As we move toward the third week of Advent, now is a good time of the year to consider the Gospel of Luke.
As the third book of the New Testament, Luke offers readers a look at the events leading up to Jesus’ birth, and a beautiful infancy narrative, which gave the world many of the elements of the traditional Christmas story.
The journey to Bethlehem, Jesus’ birth in the stable, angels and visiting shepherds all come from the second chapter of Luke.
Catholics who have heard this year’s Gospel readings, all taken from Luke, know the rest of the book uses glorious language to tell the story of Jesus’ ministry, convey His mercy and care for the poor and outcast, and explain how His death and resurrection redeemed humanity.
“There’s a lot in Luke that touches the heart,” said Sister Pamela Smith, a Sister of Sts. Cyril and Methodius, who said she first read Luke’s Gospel in second grade.
“He was also a great storyteller who used a real literary flair. Some of the classic parables, such as the Good Samaritan and the Prodigal Son, appear only in Luke. You get a real moral sense of what love of neighbor means, of mercy and forgiveness,” she said.
Many things set Luke’s Gospel apart from the other three narratives that tell us about Jesus’ life and works.
Who was Luke?
There is not much concrete historical background about the writer known as Luke the Evangelist. What we know of him comes from information gathered by church historians and scholars through the centuries, and from references in other books of the New Testament.
According to the introduction to the New American Bible, early Christian tradition identified Luke as a Syrian from Antioch, although other scholars say his true birthplace is unknown.
He wrote in Greek, and most historians believe the Gospel dates from 80-85 A.D. Others, however, have said Luke may have been written as early as A.D. 60-65.
Catholic tradition says Luke was a physician, and he is often identified as the figure “Luke, the doctor” who is mentioned elsewhere in the New Testament (Col 4:14).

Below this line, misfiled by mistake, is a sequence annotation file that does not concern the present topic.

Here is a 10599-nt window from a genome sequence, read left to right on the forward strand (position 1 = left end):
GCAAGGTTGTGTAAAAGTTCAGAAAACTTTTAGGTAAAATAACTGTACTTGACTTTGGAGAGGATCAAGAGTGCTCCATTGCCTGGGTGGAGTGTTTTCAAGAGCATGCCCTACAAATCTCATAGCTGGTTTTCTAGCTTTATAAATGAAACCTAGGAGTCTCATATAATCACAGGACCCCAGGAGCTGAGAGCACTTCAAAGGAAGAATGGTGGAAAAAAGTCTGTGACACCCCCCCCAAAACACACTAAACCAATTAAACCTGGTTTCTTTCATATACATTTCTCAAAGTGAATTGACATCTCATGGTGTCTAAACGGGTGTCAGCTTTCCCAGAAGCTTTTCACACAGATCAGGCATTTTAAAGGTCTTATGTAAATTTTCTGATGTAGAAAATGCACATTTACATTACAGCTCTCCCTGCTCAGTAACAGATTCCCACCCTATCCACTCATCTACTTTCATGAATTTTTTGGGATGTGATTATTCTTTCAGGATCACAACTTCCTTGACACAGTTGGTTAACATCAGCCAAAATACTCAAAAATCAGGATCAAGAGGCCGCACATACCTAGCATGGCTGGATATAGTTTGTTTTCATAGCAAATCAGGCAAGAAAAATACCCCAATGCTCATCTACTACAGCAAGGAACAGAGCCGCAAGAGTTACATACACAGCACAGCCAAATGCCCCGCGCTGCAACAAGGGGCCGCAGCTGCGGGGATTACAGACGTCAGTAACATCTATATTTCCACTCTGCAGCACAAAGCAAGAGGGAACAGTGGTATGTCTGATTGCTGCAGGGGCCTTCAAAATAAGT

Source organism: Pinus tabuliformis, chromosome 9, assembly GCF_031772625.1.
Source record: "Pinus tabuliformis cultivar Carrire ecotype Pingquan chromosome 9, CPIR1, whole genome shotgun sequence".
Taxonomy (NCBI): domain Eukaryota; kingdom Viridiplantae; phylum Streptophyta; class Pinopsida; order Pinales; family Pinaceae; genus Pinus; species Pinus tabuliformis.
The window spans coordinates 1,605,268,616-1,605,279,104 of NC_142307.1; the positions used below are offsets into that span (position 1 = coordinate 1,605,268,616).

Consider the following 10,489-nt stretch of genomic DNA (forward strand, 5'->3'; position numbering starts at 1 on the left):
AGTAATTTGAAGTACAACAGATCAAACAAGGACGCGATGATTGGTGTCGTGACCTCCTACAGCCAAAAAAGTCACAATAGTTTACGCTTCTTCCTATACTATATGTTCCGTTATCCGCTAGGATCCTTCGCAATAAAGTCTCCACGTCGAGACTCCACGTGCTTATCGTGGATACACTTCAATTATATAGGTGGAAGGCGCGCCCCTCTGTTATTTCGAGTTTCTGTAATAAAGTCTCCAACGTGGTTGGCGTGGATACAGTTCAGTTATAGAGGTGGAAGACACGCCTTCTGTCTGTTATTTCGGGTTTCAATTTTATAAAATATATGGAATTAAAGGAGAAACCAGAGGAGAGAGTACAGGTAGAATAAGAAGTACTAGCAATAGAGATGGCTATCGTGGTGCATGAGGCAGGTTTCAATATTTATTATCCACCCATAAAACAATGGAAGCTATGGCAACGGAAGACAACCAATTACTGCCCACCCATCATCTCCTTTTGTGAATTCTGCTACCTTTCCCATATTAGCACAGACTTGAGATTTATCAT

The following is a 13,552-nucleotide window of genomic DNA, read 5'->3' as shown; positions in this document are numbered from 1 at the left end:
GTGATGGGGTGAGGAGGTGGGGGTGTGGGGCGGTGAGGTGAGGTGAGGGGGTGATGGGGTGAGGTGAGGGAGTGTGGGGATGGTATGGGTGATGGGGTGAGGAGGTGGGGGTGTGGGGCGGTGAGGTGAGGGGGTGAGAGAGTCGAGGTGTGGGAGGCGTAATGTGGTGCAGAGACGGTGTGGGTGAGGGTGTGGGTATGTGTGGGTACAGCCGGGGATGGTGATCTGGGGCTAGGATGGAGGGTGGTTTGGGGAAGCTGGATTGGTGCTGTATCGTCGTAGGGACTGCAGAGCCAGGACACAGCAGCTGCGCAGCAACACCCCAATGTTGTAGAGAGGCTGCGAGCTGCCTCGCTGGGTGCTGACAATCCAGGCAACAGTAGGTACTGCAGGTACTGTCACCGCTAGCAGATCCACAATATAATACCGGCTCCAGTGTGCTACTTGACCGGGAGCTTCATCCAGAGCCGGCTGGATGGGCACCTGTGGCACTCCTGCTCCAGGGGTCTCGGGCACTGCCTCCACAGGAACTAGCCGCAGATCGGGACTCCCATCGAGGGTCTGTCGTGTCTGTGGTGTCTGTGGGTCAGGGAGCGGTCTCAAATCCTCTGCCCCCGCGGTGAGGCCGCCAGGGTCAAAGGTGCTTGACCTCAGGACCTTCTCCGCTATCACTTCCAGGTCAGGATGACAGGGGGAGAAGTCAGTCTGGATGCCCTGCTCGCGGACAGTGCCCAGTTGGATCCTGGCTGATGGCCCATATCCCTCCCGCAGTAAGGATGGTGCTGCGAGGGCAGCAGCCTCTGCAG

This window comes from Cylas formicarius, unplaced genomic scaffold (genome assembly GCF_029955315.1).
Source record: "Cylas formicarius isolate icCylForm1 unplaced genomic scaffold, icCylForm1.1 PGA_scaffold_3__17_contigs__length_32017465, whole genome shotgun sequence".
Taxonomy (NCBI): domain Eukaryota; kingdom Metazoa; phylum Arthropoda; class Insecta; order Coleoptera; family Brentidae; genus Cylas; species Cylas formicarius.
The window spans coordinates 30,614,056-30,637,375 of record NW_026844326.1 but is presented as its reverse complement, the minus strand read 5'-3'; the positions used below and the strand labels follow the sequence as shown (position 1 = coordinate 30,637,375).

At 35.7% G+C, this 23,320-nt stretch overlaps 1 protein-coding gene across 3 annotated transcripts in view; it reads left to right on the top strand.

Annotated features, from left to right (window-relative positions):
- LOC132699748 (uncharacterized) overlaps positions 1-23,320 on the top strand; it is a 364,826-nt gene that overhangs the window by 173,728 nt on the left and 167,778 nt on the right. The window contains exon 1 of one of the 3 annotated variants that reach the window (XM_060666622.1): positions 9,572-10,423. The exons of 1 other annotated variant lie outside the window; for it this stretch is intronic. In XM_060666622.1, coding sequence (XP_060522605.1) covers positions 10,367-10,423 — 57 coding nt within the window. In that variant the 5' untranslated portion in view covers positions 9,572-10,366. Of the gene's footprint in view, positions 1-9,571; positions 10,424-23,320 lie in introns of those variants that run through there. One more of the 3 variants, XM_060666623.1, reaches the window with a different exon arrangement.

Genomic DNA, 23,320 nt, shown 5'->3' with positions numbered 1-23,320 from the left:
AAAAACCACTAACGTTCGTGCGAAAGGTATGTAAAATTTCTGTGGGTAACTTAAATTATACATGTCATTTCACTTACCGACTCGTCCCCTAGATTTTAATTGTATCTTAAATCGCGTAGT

Scholars believe he was highly educated because of the style of Greek he used, and he wrote primarily for a Gentile audience, according to Andrew L. Minto, a professor of sacred scripture and theology at Franciscan University of Steubenville in Ohio.
Church tradition says Luke was also the author of the Acts of the Apostles, and many scholars believe he was a close friend and companion of Paul.
Luke’s intelligence is evident in the way he organizes his Gospel, and his skill as a writer enables him to combine facts and details with the supernatural aspects of Christ’s life.
“His storytelling captures your attention and is just riveting at times … Luke enriches the whole spiritual atmosphere by constantly having angels involved in events, from the Annunciation at the beginning of the Gospel to the Garden of Gethsemane,” Minto said. “He highlights the spiritual, highly charged view of reality.”
A focus on Mary
Much of what we know about Mary, Christ’s mother, comes from Luke.
“People in the past speculated that Luke may have actually known Mary, because we find all of the stories about her in his Gospel,” said Beth Kreitzer, who teaches history and theology at Belmont Abbey College in Belmont, N.C. “None of the other Gospel writers tell these stories related to her.”
Luke includes the Annunciation, Mary’s visitation with her cousin Elizabeth, the birth of Jesus and His presentation in the temple, and the account of Mary and Joseph finding Jesus, at age 12, speaking with teachers in the temple. Luke is also the source of the Magnificat (1:46-55) and Elizabeth’s words which later became part of the Hail Mary (1:42).
Special concern for women
Women play a prominent role throughout Luke’s Gospel, and many episodes focus on the special care and concern Christ showed to females He encountered throughout His life. Luke introduces readers to many who are not included in the other Gospels, including Elizabeth, the prophetess Anna (2:36-38), and a group of women who travel with Jesus during His ministry (8:1-3).
Luke also relates how Jesus raised a widow’s son from the dead, healed a crippled woman, and forgave a sinner who anoints His feet with her tears.
Women were also the first witnesses to Jesus’ resurrection.
Throughout his Gospel, Luke focuses on Christ’s message of mercy, love and compassion.
“He is interested in showing that Jesus’ person and mission is universal, that it extends not just to the people of Israel but to all the world,” said Msgr. Stuart Swetland, vice president for Catholic Identity and professor of Christian ethics at Mount St. Mary’s University in Emmitsburg, Md. “During much of the Gospel, we see Jesus marching to Jerusalem, with the determination that He’s going to continue to be faithful to His vocation of revealing to the world the merciful love of His father.”
Luke also stresses the importance of prayer, discipleship, the Holy Spirit, and repentance.
Christ’s concern for the poor, for sinners, and other outcasts is a constant theme. The Gospel offers a model of social justice for all Christians.
“Luke, unlike some of the other books in the New Testament, did not stress an apocalyptic end of the world,” Kreitzer said. “Luke asks us to consider how do we actually live in the world as Christians, and how is it all going to work?”
Luke’s reliance on historical fact and details also helps to reinforce Jesus’ role as the Messiah and only true source of salvation.
In the Gospel’s final chapter, Jesus appears to two disciples on the road to Emmaus, and then to the other disciples in Jerusalem, and reveals to them how He fulfills the prophecies in the Old Testament.
This article was first published in The Miscellany in December 2010.